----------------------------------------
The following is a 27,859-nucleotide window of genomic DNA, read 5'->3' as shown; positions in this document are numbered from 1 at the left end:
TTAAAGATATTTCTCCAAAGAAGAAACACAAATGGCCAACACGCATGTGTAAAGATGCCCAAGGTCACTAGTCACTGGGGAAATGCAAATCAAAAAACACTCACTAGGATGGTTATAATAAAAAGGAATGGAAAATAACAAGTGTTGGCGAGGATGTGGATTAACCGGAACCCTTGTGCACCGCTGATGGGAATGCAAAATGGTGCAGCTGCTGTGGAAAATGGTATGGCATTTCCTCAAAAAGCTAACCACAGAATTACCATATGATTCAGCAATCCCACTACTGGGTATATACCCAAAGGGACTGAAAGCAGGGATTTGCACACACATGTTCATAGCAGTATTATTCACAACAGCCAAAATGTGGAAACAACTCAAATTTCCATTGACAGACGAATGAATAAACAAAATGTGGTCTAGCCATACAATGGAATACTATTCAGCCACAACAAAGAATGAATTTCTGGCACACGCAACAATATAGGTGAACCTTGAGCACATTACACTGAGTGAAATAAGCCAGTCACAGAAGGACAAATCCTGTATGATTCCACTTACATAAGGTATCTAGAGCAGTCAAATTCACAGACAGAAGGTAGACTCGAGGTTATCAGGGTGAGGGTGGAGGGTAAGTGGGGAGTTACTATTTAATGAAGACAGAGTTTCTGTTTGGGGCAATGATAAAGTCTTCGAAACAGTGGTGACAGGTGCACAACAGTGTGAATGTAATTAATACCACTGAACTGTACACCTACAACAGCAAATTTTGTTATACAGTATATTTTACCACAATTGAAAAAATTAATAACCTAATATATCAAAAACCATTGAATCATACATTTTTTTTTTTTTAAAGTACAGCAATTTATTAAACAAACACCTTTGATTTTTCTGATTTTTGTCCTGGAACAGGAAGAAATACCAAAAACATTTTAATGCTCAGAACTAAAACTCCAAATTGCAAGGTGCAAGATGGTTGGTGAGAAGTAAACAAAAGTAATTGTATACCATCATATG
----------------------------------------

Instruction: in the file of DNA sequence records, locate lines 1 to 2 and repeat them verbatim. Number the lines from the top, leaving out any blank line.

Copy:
The following is a 27,859-nucleotide window of genomic DNA, read 5'->3' as shown; positions in this document are numbered from 1 at the left end:
TTAAAGATATTTCTCCAAAGAAGAAACACAAATGGCCAACACGCATGTGTAAAGATGCCCAAGGTCACTAGTCACTGGGGAAATGCAAATCAAAAAACACTCACTAGGATGGTTATAATAAAAAGGAATGGAAAATAACAAGTGTTGGCGAGGATGTGGATTAACCGGAACCCTTGTGCACCGCTGATGGGAATGCAAAATGGTGCAGCTGCTGTGGAAAATGGTATGGCATTTCCTCAAAAAGCTAACCACAGAATTACCATATGATTCAGCAATCCCACTACTGGGTATATACCCAAAGGGACTGAAAGCAGGGATTTGCACACACATGTTCATAGCAGTATTATTCACAACAGCCAAAATGTGGAAACAACTCAAATTTCCATTGACAGACGAATGAATAAACAAAATGTGGTCTAGCCATACAATGGAATACTATTCAGCCACAACAAAGAATGAATTTCTGGCACACGCAACAATATAGGTGAACCTTGAGCACATTACACTGAGTGAAATAAGCCAGTCACAGAAGGACAAATCCTGTATGATTCCACTTACATAAGGTATCTAGAGCAGTCAAATTCACAGACAGAAGGTAGACTCGAGGTTATCAGGGTGAGGGTGGAGGGTAAGTGGGGAGTTACTATTTAATGAAGACAGAGTTTCTGTTTGGGGCAATGATAAAGTCTTCGAAACAGTGGTGACAGGTGCACAACAGTGTGAATGTAATTAATACCACTGAACTGTACACCTACAACAGCAAATTTTGTTATACAGTATATTTTACCACAATTGAAAAAATTAATAACCTAATATATCAAAAACCATTGAATCATACATTTTTTTTTTTTTAAAGTACAGCAATTTATTAAACAAACACCTTTGATTTTTCTGATTTTTGTCCTGGAACAGGAAGAAATACCAAAAACATTTTAATGCTCAGAACTAAAACTCCAAATTGCAAGGTGCAAGATGGTTGGTGAGAAGTAAACAAAAGTAATTGTATACCATCATATG